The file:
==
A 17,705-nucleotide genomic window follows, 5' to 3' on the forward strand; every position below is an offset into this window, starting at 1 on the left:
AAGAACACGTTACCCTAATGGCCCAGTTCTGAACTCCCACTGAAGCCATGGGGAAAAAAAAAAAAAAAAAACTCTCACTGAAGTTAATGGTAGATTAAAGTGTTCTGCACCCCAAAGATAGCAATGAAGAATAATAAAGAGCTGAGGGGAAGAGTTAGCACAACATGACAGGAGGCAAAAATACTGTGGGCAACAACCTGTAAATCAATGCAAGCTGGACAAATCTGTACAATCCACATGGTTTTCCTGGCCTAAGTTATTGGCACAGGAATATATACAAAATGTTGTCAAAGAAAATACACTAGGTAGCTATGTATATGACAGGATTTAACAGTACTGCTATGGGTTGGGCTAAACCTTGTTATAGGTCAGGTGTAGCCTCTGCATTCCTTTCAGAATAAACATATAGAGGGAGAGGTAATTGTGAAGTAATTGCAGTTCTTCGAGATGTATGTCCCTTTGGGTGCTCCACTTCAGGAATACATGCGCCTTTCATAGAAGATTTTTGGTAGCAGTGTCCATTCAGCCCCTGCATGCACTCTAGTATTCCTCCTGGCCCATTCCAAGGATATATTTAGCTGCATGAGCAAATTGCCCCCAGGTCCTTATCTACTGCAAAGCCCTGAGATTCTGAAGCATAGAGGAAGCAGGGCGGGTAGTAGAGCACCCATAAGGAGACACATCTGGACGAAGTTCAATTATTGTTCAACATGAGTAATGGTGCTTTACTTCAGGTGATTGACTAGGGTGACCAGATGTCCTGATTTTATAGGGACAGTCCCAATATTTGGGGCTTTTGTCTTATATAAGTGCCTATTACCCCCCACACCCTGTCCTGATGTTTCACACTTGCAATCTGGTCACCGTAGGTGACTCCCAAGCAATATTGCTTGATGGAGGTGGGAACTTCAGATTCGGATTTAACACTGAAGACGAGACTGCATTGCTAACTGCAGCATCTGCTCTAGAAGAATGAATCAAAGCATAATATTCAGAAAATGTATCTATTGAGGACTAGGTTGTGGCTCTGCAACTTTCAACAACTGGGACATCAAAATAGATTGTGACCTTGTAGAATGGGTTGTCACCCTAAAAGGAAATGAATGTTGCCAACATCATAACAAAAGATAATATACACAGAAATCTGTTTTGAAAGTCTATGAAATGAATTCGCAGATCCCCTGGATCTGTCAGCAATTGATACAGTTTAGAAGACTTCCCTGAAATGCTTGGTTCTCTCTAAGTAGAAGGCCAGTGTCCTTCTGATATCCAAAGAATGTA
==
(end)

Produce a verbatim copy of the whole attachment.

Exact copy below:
A 17,705-nucleotide genomic window follows, 5' to 3' on the forward strand; every position below is an offset into this window, starting at 1 on the left:
AAGAACACGTTACCCTAATGGCCCAGTTCTGAACTCCCACTGAAGCCATGGGGAAAAAAAAAAAAAAAAAACTCTCACTGAAGTTAATGGTAGATTAAAGTGTTCTGCACCCCAAAGATAGCAATGAAGAATAATAAAGAGCTGAGGGGAAGAGTTAGCACAACATGACAGGAGGCAAAAATACTGTGGGCAACAACCTGTAAATCAATGCAAGCTGGACAAATCTGTACAATCCACATGGTTTTCCTGGCCTAAGTTATTGGCACAGGAATATATACAAAATGTTGTCAAAGAAAATACACTAGGTAGCTATGTATATGACAGGATTTAACAGTACTGCTATGGGTTGGGCTAAACCTTGTTATAGGTCAGGTGTAGCCTCTGCATTCCTTTCAGAATAAACATATAGAGGGAGAGGTAATTGTGAAGTAATTGCAGTTCTTCGAGATGTATGTCCCTTTGGGTGCTCCACTTCAGGAATACATGCGCCTTTCATAGAAGATTTTTGGTAGCAGTGTCCATTCAGCCCCTGCATGCACTCTAGTATTCCTCCTGGCCCATTCCAAGGATATATTTAGCTGCATGAGCAAATTGCCCCCAGGTCCTTATCTACTGCAAAGCCCTGAGATTCTGAAGCATAGAGGAAGCAGGGCGGGTAGTAGAGCACCCATAAGGAGACACATCTGGACGAAGTTCAATTATTGTTCAACATGAGTAATGGTGCTTTACTTCAGGTGATTGACTAGGGTGACCAGATGTCCTGATTTTATAGGGACAGTCCCAATATTTGGGGCTTTTGTCTTATATAAGTGCCTATTACCCCCCACACCCTGTCCTGATGTTTCACACTTGCAATCTGGTCACCGTAGGTGACTCCCAAGCAATATTGCTTGATGGAGGTGGGAACTTCAGATTCGGATTTAACACTGAAGACGAGACTGCATTGCTAACTGCAGCATCTGCTCTAGAAGAATGAATCAAAGCATAATATTCAGAAAATGTATCTATTGAGGACTAGGTTGTGGCTCTGCAACTTTCAACAACTGGGACATCAAAATAGATTGTGACCTTGTAGAATGGGTTGTCACCCTAAAAGGAAATGAATGTTGCCAACATCATAACAAAAGATAATATACACAGAAATCTGTTTTGAAAGTCTATGAAATGAATTCGCAGATCCCCTGGATCTGTCAGCAATTGATACAGTTTAGAAGACTTCCCTGAAATGCTTGGTTCTCTCTAAGTAGAAGGCCAGTGTCCTTCTGATATCCAAAGAATGTA